“All it takes to accomplish this, it’s everyone, it’s all of us. Or as a pretty kickass woman once said – it takes a village,” Silverman said.

Source: PBS NewsHour/YouTube

Another long-time supporter of Sanders, actress Susan Sarandon, also came under the media spotlight last night for looking notably unimpressed with the convention.

Actress Eva Longoria also took to the stage, hitting out at Trump’s rhetoric towards immigrants.

“I’m from a small town in South Texas, and if you know your history, Texas used to be part of Mexico. I’m ninth generation American. My family never crossed a border; the border crossed us.”

She made a clear reference to Trump’s June 2015 statement about Mexican immigrants in which he said they were “bringing drugs. They’re bringing crime. They’re rapists.”

The Hollywood actress said Trump was insulting American families with his language.

“When Donald Trump calls us criminals and rapists, he’s insulting American families. My father is not a criminal or a rapist, in fact, he’s a United States veteran.”

The convention is not over yet. Tonight, Hillary Clinton will see her husband and former US President Bill Clinton take to the floor to support his wife.

This will be the first major input into his wife’s campaign. 

With the convention under a cloud following allegations of the primary campaign being “rigged” by party headquarters, Clinton’s presence will aim to unify the party ahead of a general election campaign.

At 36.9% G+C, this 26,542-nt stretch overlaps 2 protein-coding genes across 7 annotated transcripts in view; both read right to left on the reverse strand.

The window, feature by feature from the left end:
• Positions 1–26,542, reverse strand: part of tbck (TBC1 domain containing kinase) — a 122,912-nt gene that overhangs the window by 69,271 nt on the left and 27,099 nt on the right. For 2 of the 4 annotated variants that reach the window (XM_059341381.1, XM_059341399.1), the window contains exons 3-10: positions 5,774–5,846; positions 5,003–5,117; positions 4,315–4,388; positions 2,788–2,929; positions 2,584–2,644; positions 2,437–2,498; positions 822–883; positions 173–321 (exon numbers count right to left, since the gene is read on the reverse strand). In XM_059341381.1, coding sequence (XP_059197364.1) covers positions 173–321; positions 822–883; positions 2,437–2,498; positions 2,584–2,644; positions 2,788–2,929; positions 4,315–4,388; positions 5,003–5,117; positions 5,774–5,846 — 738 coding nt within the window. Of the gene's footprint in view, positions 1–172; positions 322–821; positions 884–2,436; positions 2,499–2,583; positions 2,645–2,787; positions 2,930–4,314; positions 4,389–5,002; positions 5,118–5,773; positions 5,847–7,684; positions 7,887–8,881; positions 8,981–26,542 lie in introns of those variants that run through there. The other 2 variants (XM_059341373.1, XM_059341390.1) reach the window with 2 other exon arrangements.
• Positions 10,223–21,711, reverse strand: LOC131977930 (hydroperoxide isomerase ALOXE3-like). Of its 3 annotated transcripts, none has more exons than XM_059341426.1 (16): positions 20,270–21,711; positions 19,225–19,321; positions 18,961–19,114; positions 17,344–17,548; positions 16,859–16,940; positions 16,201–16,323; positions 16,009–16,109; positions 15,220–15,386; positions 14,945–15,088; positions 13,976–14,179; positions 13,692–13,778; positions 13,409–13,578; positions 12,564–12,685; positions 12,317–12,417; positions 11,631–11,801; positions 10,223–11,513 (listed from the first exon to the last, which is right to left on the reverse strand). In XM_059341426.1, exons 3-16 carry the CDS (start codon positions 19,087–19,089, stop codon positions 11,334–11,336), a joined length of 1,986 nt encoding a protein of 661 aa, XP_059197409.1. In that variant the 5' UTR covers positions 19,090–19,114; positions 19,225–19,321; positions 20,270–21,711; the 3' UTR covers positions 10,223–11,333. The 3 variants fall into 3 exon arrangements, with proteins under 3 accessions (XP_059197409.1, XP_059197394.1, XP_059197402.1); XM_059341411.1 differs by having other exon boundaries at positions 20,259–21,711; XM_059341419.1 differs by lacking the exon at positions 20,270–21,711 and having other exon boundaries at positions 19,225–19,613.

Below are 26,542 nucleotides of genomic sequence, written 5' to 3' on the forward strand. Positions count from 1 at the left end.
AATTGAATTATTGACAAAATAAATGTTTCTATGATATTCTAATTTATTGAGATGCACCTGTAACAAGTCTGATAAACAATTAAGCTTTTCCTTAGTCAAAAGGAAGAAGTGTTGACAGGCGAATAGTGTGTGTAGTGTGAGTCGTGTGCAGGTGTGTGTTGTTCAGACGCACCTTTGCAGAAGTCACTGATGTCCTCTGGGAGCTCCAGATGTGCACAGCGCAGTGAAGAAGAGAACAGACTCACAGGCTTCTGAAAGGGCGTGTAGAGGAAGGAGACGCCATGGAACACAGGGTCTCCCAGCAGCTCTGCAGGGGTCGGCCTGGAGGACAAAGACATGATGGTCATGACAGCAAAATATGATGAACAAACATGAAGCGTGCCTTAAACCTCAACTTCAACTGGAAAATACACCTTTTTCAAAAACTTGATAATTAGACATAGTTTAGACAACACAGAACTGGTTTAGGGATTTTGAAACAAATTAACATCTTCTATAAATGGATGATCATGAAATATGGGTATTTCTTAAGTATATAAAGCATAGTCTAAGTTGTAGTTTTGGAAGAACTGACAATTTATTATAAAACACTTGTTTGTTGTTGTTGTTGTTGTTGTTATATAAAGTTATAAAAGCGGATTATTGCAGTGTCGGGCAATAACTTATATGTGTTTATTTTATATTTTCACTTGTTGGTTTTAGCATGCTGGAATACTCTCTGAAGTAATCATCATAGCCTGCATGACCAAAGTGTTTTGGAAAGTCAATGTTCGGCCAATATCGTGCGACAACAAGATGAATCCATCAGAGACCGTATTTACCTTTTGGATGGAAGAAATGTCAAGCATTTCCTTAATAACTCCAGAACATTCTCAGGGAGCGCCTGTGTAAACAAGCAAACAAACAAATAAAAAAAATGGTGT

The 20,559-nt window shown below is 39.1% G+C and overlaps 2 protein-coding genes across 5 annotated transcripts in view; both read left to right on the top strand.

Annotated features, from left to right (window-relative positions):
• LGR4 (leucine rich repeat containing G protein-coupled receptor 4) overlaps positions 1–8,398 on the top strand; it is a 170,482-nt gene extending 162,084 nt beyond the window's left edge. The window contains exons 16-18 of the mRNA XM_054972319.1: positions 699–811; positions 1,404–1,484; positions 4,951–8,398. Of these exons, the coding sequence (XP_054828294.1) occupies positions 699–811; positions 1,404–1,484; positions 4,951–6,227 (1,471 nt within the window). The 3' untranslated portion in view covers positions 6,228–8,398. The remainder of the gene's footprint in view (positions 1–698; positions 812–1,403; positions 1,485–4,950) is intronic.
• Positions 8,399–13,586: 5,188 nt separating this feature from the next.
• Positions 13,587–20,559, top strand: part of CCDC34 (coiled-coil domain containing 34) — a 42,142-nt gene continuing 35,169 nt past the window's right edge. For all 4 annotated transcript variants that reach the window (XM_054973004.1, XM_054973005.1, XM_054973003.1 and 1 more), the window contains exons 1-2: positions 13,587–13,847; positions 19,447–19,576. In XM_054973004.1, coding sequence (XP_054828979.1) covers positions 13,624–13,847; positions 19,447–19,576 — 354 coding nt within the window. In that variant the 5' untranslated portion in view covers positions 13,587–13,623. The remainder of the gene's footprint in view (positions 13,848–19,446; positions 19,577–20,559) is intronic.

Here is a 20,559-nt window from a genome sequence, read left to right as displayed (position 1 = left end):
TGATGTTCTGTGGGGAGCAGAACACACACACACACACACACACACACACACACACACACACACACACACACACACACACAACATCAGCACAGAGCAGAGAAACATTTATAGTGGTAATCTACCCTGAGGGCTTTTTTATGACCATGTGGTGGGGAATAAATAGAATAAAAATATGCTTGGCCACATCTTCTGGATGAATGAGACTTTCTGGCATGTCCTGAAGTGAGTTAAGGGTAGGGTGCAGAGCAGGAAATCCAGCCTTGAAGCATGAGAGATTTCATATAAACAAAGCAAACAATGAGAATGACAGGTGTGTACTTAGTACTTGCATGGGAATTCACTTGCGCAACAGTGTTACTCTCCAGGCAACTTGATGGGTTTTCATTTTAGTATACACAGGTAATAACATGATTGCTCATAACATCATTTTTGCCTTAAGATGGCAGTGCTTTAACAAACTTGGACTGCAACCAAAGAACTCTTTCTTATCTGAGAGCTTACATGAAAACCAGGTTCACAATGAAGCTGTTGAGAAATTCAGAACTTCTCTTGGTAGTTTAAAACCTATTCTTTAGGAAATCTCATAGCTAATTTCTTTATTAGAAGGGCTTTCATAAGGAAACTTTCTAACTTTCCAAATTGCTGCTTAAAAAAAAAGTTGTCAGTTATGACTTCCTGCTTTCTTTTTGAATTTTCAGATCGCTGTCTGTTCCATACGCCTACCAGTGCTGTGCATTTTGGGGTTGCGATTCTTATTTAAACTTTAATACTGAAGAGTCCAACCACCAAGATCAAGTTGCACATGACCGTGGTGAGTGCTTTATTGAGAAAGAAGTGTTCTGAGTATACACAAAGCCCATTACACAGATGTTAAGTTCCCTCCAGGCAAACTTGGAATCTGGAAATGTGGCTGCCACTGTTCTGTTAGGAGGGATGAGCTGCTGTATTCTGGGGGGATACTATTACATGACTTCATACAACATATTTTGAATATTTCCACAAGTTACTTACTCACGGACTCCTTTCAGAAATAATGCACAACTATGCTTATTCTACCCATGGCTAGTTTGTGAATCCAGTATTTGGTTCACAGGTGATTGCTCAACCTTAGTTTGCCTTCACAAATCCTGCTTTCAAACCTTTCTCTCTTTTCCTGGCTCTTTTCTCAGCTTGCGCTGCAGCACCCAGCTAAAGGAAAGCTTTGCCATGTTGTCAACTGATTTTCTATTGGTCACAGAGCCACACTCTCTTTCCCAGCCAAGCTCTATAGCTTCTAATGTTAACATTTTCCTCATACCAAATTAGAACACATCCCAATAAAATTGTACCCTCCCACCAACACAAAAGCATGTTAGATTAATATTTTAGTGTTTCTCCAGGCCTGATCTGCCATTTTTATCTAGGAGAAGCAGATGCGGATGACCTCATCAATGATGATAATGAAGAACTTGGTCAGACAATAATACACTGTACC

The former US President has thus far been a peripheral figure in his wife’s election campaign, but is expected to feature heavily in the coming months.

Popular

DEM 2016 Clinton Former President Bill Clinton, left, stands on stage with his wife, Democratic presidential candidate Hillary Clinton, centre, and their daughter, Chelsea Clinton. Source: Julio Cortez

Clinton left office in 2001 with comparatively stellar approval ratings and is still popular with the American public.

He left the White House with 66% of the American public approving of the job he had done in eight years in charge.

Today, his wife’s favourable/unfavourable numbers are 51%/45%. His wife’s are a 38%-56% split with Americans. Trump’s are 34%-59%.

Shielded

Campaign 2016 Rich and Richer The Clintons at the New York home they shared after leaving the White House. Source: Uncredited

With that in mind, it is surprising that Clinton has been a bit-player in the campaign so far.

However, there are legitimate concerns over him overshadowing Hillary and his profile being used as a attack point for Trump.

Balancing act

Democratic Convention Source: David Goldman

Much of the Clinton campaigns reluctance to use Bill stems from his outsize role in her 2008 bid for the Presidency, which left him a slightly diminished figure.

However, his stumping for Barack Obama, as well as his marquee speech at the 2012 DNC re-elevated him in the minds of the party faithful and moderates.

His ongoing contribution, however, will be a fine balancing act for the 2016 version of Hillary’s campaign.

With additional reporting by Christina Finn and AFP